Can You Actually Get a Secondhand High?

The Truth About Hotboxing

We all know that you can experience “secondhand smoke” around people who smoke cigarettes – in other words, you can breathe in tobacco smoke and face the physical effects of smoking without touching a cigarette.

But does it work the same way with weed? Can you get “secondhand high”?


Researchers Asked This Question In 2015 – Here’s What They Learned

A group of researchers wanted to get to the bottom of the secondhand high phenomenon, so they ran a pair of experiments. The 2015 study, which was organized by seven researchers at Johns Hopkins University, gathered twelve participants divided by one factor: six of them were cannabis users, and six of them were not.

In the first experiment, all twelve participants were placed in a small room for a short period of time. The six smokers were given high-potency joints, each with 11.3% THC content, and used them among the non-smokers.

Afterwards, the non-smokers took blood and urine tests, and they tested positive for THC. They also reported feeling “pleasant,” more fatigued, and less alert – all symptoms you may associate with being baked.

The second experiment was almost identical, but the room was ventilated. This time, the non-smokers did not test positive for THC.

So, what does this all mean? The researchers concluded that ventilation is significant to one’s risk of getting high from exposure to secondhand smoke.

They wrote, “under extreme, unventilated conditions, secondhand cannabis smoke exposure can produce detectable levels of THC in blood and urine, minor physiological and subjective drug effects, and minor impairment on a task requiring psychomotor ability and working memory.”


Is This As Harmful As Secondhand Smoke From Cigarettes?

According to the Centers for Disease Control and Prevention, plenty of problems arise from secondhand smoke from tobacco. For example, approximately 2,500,000 people who do not smoke have died from health conditions caused by exposure to secondhand smoke.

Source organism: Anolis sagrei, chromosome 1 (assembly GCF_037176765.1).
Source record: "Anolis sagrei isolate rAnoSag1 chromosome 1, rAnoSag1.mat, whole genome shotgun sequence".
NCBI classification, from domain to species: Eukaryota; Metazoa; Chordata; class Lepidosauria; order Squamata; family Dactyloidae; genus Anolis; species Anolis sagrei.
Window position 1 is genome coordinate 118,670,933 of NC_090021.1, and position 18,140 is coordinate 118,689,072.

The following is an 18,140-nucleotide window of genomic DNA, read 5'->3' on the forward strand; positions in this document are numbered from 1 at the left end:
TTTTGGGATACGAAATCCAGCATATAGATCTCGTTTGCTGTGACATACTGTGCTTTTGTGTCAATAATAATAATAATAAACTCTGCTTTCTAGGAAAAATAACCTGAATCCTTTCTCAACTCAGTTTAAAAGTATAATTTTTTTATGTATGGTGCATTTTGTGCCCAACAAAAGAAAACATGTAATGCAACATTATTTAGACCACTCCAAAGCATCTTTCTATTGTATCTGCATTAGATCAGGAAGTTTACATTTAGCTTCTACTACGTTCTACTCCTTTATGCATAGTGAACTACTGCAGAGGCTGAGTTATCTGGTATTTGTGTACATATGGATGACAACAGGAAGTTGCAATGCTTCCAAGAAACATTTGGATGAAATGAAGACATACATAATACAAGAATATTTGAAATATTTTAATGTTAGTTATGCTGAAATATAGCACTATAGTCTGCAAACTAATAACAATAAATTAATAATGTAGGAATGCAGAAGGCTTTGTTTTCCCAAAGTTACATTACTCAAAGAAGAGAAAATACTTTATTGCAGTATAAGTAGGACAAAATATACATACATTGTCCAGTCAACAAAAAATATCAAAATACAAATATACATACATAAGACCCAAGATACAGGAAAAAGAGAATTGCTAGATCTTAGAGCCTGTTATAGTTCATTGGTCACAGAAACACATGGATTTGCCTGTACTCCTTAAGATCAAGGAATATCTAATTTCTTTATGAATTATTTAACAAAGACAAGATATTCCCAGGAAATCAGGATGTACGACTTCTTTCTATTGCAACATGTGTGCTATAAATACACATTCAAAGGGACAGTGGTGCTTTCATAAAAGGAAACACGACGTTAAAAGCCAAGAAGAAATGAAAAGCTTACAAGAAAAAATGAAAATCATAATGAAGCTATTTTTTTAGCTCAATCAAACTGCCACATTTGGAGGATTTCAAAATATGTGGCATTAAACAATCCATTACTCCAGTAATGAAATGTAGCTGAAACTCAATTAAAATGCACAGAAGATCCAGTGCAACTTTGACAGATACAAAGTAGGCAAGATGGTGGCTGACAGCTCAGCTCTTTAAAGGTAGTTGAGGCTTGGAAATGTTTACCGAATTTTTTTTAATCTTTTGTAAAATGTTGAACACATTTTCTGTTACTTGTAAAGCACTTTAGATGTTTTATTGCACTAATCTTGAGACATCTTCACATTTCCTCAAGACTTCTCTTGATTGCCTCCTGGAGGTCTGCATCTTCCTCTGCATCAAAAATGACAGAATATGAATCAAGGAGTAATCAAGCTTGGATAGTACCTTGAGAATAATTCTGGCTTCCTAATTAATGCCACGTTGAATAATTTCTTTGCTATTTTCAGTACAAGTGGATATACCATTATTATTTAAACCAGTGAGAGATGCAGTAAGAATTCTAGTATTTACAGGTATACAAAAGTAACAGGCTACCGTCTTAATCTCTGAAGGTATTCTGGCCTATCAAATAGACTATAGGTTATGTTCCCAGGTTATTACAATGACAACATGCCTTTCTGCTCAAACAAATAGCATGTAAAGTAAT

For that reason, regulations on smoking in public have become stricter over the years. Designated smoking areas, for example, are created to give smokers a separate area where they cannot expose others to secondhand smoke.

If cannabis ever becomes globally legalized, will we see a day when users are required to bundle up in designated pot-smoking areas? Fat chance, according to research.

There isn’t enough research to believe that secondhand exposure to cannabis carries the same danger that exposure to nicotine does. Meanwhile, one 2005 study found that smoke from cannabis is less carcinogenic than cigarette smoke – that means that cannabis may not bring the same level risk of cancer that tobacco does.

Could secondhand smoke from cannabis cause you to fail a drug test? Considering the results of the Johns Hopkins survey we described above, it’s unlikely. You would probably have to be under the right combination of conditions, like extremely poor ventilations, to have THC come up in your bloodstream. Still, you should probably take caution if you are anticipating a drug test.